Beside the road, the grass was parted into a path created by the feet of those who had walked there before me. I didn’t know the destination, but I had time, so I decided to follow the lead of those feet and find out where they were going.
It was a good decision. The path took me over a rise and around a corner, then sloped down gradually with a panoramic view of the ocean in front of me. On the right, the ground sloped down sharply towards a rocky cove where people were swimming. On the left, there was no ground. Only a sheer cliff, and the waves far below.
How can I tell you about the smell of the sea when it breaks itself on the rocks? How can I describe the springy softness of Irish grass that has never been cut? I don’t know what the seagulls were saying there, but it seemed to me they had the right language to say it in, because crying out with astonished delight is really the only appropriate response in a place like that. As I sat down on the cushion-grass, I was overwhelmed. I felt small, and so young, and the rocks were so old and the sea so big. For a while, I could see everything a little more clearly, outside of the walls filled with furniture and ceilings that are all scaled to my size, outside where the world is too much for me and I am not the centre of it and I can’t control it and I am overwhelmed.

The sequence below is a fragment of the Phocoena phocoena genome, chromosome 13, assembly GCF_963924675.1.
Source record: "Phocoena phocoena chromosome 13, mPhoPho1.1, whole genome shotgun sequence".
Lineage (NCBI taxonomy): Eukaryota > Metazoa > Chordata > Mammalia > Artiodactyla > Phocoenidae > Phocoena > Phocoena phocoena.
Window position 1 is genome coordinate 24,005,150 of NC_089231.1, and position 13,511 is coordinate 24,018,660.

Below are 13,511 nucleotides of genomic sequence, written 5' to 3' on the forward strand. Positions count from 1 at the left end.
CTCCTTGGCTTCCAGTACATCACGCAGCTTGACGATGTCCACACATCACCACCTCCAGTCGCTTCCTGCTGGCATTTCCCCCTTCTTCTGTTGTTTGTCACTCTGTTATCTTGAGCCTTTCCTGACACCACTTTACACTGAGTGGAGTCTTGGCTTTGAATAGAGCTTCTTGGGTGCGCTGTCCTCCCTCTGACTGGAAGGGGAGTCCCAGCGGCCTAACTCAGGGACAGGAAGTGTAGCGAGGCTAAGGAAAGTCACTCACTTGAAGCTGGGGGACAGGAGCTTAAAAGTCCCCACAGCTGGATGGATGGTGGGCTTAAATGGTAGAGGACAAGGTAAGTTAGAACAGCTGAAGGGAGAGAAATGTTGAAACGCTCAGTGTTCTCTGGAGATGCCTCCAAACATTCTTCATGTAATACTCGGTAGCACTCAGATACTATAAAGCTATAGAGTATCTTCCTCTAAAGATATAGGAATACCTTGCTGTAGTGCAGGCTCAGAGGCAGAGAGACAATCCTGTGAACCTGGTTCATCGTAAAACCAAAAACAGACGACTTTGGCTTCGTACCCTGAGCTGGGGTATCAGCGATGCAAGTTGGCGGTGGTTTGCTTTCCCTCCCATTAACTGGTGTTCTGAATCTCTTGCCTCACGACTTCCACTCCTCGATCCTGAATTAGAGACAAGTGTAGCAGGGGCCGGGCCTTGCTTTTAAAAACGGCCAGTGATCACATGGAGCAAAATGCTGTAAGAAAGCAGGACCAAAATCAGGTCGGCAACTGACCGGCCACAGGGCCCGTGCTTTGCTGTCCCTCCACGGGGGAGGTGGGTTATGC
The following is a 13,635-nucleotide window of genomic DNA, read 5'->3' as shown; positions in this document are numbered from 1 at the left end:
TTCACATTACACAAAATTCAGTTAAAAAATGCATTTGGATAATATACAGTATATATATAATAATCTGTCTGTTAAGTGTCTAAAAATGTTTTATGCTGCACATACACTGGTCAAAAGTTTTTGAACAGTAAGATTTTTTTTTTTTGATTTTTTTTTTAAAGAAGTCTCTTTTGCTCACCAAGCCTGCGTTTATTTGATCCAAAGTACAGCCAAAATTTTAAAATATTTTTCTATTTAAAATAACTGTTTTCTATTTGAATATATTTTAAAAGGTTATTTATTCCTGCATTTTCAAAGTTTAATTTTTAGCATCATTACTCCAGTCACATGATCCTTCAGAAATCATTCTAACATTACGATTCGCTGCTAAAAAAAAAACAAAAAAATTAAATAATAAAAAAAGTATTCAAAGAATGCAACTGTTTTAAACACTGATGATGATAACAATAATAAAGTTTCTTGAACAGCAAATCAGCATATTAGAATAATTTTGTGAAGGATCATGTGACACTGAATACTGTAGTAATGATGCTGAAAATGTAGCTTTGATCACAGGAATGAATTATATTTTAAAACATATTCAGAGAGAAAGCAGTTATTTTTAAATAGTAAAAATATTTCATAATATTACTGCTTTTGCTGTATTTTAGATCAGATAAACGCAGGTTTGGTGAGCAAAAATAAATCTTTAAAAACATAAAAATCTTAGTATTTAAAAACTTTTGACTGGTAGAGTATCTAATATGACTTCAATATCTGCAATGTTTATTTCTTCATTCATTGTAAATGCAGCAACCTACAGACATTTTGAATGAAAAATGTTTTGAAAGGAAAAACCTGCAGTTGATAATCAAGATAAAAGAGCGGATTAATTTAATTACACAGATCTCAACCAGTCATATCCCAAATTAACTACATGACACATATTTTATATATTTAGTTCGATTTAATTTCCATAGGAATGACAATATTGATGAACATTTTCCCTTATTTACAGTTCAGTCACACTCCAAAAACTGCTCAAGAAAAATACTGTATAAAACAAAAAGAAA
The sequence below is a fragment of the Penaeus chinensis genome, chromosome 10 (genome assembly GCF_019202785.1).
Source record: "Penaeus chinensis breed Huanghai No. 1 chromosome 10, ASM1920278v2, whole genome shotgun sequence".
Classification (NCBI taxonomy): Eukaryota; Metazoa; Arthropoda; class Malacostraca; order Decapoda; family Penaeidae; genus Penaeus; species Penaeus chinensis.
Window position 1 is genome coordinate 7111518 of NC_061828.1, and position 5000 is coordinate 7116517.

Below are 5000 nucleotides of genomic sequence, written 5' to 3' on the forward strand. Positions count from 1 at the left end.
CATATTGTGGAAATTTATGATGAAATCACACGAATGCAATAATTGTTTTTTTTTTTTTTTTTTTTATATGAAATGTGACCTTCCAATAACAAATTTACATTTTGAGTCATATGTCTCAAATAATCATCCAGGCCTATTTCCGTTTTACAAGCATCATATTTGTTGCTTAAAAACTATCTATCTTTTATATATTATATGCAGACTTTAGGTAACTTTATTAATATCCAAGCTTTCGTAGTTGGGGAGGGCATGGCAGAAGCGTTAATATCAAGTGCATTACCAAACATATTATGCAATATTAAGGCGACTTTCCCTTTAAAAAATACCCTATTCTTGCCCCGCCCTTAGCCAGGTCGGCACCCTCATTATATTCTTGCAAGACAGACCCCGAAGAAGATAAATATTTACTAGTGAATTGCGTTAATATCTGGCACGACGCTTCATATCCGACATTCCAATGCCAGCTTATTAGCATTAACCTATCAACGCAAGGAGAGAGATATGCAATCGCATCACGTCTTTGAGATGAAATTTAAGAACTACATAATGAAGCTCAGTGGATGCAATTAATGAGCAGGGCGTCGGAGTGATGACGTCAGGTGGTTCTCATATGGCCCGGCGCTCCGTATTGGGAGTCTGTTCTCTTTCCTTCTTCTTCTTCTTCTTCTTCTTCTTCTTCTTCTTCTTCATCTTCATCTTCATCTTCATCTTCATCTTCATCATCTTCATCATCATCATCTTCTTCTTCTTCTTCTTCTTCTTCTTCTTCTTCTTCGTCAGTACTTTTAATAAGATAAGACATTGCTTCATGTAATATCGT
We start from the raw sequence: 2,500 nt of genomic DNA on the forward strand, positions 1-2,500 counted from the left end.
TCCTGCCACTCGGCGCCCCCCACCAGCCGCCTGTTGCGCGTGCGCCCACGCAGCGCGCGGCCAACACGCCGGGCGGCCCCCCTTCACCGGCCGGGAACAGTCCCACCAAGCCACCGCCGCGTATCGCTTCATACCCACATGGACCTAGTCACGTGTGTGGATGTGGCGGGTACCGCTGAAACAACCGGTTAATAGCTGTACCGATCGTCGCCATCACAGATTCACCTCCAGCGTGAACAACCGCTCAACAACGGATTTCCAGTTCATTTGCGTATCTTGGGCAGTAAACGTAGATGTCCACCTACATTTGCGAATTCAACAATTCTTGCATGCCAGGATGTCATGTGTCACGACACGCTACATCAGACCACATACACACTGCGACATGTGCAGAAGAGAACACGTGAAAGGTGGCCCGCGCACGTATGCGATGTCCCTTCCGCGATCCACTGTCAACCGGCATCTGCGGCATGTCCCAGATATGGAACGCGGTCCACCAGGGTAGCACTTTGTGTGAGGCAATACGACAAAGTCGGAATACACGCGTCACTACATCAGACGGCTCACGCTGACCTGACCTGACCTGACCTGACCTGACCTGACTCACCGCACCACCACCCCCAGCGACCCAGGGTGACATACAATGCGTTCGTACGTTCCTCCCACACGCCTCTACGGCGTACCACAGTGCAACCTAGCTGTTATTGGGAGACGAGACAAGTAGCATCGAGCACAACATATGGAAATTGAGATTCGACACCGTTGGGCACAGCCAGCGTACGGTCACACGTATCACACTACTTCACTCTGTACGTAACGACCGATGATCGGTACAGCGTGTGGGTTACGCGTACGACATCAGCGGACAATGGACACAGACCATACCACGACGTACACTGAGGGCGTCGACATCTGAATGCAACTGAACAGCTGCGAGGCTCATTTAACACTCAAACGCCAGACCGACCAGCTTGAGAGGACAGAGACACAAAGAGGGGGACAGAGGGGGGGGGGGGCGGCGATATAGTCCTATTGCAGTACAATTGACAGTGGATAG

It’s good to be overwhelmed. I need it. I need it in regular doses like a strong medicine that goes down deep and reacts with my ever-inflating pride and helps cut it back down to size for a while. Of course, being overwhelmed with difficulties and troubles can achieve the same result, and I thank God for that, too. But that kind of medicine doesn’t taste good at all, so I leave those prescriptions to God and self-administer with doses of wonder. I go outside, where the glory of creation is scaled to God, not me. I remember his strength, and my need. Then I remember the way he reached down to save tiny little me from my own sin and rebellion against him, and I cry out again in astonished delight.